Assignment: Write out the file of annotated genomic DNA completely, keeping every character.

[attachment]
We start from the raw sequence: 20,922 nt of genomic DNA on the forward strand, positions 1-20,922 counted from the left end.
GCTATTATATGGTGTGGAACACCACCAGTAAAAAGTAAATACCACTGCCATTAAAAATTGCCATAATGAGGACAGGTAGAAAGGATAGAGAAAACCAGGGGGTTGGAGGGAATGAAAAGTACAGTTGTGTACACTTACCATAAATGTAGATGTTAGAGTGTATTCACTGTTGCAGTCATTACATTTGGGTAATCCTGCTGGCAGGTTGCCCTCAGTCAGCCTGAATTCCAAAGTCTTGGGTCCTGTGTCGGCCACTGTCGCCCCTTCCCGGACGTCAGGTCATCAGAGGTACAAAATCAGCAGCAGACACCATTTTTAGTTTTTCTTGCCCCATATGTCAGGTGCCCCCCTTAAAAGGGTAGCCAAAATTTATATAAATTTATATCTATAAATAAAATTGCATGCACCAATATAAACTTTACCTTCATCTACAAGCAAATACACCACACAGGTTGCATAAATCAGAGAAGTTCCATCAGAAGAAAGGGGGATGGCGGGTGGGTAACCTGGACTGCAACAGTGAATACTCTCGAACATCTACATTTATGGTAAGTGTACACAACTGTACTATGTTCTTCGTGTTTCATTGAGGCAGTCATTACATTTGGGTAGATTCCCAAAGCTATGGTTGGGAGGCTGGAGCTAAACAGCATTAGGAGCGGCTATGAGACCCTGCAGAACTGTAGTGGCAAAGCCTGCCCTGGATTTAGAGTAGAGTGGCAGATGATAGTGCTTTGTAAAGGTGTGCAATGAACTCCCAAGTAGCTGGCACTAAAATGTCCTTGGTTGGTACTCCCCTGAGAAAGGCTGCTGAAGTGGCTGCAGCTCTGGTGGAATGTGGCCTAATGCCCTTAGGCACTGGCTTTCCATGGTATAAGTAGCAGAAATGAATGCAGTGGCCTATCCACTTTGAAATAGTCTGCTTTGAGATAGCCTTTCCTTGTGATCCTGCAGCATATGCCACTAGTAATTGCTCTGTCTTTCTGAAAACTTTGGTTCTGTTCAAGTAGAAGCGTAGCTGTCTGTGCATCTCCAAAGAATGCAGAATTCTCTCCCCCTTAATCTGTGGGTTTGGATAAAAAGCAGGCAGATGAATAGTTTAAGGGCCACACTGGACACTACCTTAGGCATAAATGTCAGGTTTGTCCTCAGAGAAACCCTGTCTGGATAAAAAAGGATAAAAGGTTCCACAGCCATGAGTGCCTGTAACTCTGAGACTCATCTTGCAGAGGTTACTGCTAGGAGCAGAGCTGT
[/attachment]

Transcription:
We start from the raw sequence: 20,922 nt of genomic DNA on the forward strand, positions 1-20,922 counted from the left end.
GCTATTATATGGTGTGGAACACCACCAGTAAAAAGTAAATACCACTGCCATTAAAAATTGCCATAATGAGGACAGGTAGAAAGGATAGAGAAAACCAGGGGGTTGGAGGGAATGAAAAGTACAGTTGTGTACACTTACCATAAATGTAGATGTTAGAGTGTATTCACTGTTGCAGTCATTACATTTGGGTAATCCTGCTGGCAGGTTGCCCTCAGTCAGCCTGAATTCCAAAGTCTTGGGTCCTGTGTCGGCCACTGTCGCCCCTTCCCGGACGTCAGGTCATCAGAGGTACAAAATCAGCAGCAGACACCATTTTTAGTTTTTCTTGCCCCATATGTCAGGTGCCCCCCTTAAAAGGGTAGCCAAAATTTATATAAATTTATATCTATAAATAAAATTGCATGCACCAATATAAACTTTACCTTCATCTACAAGCAAATACACCACACAGGTTGCATAAATCAGAGAAGTTCCATCAGAAGAAAGGGGGATGGCGGGTGGGTAACCTGGACTGCAACAGTGAATACTCTCGAACATCTACATTTATGGTAAGTGTACACAACTGTACTATGTTCTTCGTGTTTCATTGAGGCAGTCATTACATTTGGGTAGATTCCCAAAGCTATGGTTGGGAGGCTGGAGCTAAACAGCATTAGGAGCGGCTATGAGACCCTGCAGAACTGTAGTGGCAAAGCCTGCCCTGGATTTAGAGTAGAGTGGCAGATGATAGTGCTTTGTAAAGGTGTGCAATGAACTCCCAAGTAGCTGGCACTAAAATGTCCTTGGTTGGTACTCCCCTGAGAAAGGCTGCTGAAGTGGCTGCAGCTCTGGTGGAATGTGGCCTAATGCCCTTAGGCACTGGCTTTCCATGGTATAAGTAGCAGAAATGAATGCAGTGGCCTATCCACTTTGAAATAGTCTGCTTTGAGATAGCCTTTCCTTGTGATCCTGCAGCATATGCCACTAGTAATTGCTCTGTCTTTCTGAAAACTTTGGTTCTGTTCAAGTAGAAGCGTAGCTGTCTGTGCATCTCCAAAGAATGCAGAATTCTCTCCCCCTTAATCTGTGGGTTTGGATAAAAAGCAGGCAGATGAATAGTTTAAGGGCCACACTGGACACTACCTTAGGCATAAATGTCAGGTTTGTCCTCAGAGAAACCCTGTCTGGATAAAAAAGGATAAAAGGTTCCACAGCCATGAGTGCCTGTAACTCTGAGACTCATCTTGCAGAGGTTACTGCTAGGAGCAGAGCTGT